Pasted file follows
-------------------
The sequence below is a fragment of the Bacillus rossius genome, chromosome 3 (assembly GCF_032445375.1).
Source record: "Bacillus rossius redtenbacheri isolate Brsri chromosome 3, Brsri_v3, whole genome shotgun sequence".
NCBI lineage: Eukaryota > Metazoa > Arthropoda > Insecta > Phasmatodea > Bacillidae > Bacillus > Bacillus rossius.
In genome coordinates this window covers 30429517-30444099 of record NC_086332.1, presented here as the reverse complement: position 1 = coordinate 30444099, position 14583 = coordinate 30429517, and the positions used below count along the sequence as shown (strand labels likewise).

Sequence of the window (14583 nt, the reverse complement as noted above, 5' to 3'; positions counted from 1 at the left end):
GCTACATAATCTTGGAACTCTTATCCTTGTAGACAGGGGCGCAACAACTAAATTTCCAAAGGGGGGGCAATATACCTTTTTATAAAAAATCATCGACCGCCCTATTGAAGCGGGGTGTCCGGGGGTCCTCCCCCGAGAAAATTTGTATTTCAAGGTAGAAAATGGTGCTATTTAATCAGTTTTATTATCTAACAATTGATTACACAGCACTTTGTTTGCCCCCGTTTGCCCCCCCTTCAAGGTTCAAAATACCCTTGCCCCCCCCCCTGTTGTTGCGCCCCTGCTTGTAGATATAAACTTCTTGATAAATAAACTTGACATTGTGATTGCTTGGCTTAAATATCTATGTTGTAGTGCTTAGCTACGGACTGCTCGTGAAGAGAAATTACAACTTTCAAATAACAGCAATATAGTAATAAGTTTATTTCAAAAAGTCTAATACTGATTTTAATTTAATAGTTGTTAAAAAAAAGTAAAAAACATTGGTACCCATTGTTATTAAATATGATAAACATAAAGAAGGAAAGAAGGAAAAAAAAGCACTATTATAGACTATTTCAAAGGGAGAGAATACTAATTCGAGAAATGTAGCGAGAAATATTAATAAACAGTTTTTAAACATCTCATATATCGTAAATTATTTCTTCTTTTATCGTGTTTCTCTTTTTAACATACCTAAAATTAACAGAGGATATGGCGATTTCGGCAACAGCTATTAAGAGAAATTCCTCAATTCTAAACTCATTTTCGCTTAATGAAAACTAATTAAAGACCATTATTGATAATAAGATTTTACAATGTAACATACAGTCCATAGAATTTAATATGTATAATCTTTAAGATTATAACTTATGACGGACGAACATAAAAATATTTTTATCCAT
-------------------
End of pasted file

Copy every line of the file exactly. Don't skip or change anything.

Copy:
The sequence below is a fragment of the Bacillus rossius genome, chromosome 3 (assembly GCF_032445375.1).
Source record: "Bacillus rossius redtenbacheri isolate Brsri chromosome 3, Brsri_v3, whole genome shotgun sequence".
NCBI lineage: Eukaryota > Metazoa > Arthropoda > Insecta > Phasmatodea > Bacillidae > Bacillus > Bacillus rossius.
In genome coordinates this window covers 30429517-30444099 of record NC_086332.1, presented here as the reverse complement: position 1 = coordinate 30444099, position 14583 = coordinate 30429517, and the positions used below count along the sequence as shown (strand labels likewise).

Sequence of the window (14583 nt, the reverse complement as noted above, 5' to 3'; positions counted from 1 at the left end):
GCTACATAATCTTGGAACTCTTATCCTTGTAGACAGGGGCGCAACAACTAAATTTCCAAAGGGGGGGCAATATACCTTTTTATAAAAAATCATCGACCGCCCTATTGAAGCGGGGTGTCCGGGGGTCCTCCCCCGAGAAAATTTGTATTTCAAGGTAGAAAATGGTGCTATTTAATCAGTTTTATTATCTAACAATTGATTACACAGCACTTTGTTTGCCCCCGTTTGCCCCCCCTTCAAGGTTCAAAATACCCTTGCCCCCCCCCCTGTTGTTGCGCCCCTGCTTGTAGATATAAACTTCTTGATAAATAAACTTGACATTGTGATTGCTTGGCTTAAATATCTATGTTGTAGTGCTTAGCTACGGACTGCTCGTGAAGAGAAATTACAACTTTCAAATAACAGCAATATAGTAATAAGTTTATTTCAAAAAGTCTAATACTGATTTTAATTTAATAGTTGTTAAAAAAAAGTAAAAAACATTGGTACCCATTGTTATTAAATATGATAAACATAAAGAAGGAAAGAAGGAAAAAAAAGCACTATTATAGACTATTTCAAAGGGAGAGAATACTAATTCGAGAAATGTAGCGAGAAATATTAATAAACAGTTTTTAAACATCTCATATATCGTAAATTATTTCTTCTTTTATCGTGTTTCTCTTTTTAACATACCTAAAATTAACAGAGGATATGGCGATTTCGGCAACAGCTATTAAGAGAAATTCCTCAATTCTAAACTCATTTTCGCTTAATGAAAACTAATTAAAGACCATTATTGATAATAAGATTTTACAATGTAACATACAGTCCATAGAATTTAATATGTATAATCTTTAAGATTATAACTTATGACGGACGAACATAAAAATATTTTTATCCAT